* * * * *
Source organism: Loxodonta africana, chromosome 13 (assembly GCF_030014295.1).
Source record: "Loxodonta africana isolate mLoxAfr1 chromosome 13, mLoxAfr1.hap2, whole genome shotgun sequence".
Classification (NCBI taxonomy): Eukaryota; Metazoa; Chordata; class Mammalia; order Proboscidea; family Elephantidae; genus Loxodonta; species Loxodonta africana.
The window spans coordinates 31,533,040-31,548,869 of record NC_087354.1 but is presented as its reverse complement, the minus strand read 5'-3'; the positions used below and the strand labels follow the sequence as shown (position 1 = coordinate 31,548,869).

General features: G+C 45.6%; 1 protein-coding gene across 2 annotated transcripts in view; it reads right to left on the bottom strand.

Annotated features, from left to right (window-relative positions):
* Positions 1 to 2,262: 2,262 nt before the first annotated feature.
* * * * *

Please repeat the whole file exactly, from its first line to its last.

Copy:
Source organism: Loxodonta africana, chromosome 13 (assembly GCF_030014295.1).
Source record: "Loxodonta africana isolate mLoxAfr1 chromosome 13, mLoxAfr1.hap2, whole genome shotgun sequence".
Classification (NCBI taxonomy): Eukaryota; Metazoa; Chordata; class Mammalia; order Proboscidea; family Elephantidae; genus Loxodonta; species Loxodonta africana.
The window spans coordinates 31,533,040-31,548,869 of record NC_087354.1 but is presented as its reverse complement, the minus strand read 5'-3'; the positions used below and the strand labels follow the sequence as shown (position 1 = coordinate 31,548,869).

General features: G+C 45.6%; 1 protein-coding gene across 2 annotated transcripts in view; it reads right to left on the bottom strand.

Annotated features, from left to right (window-relative positions):
* Positions 1 to 2,262: 2,262 nt before the first annotated feature.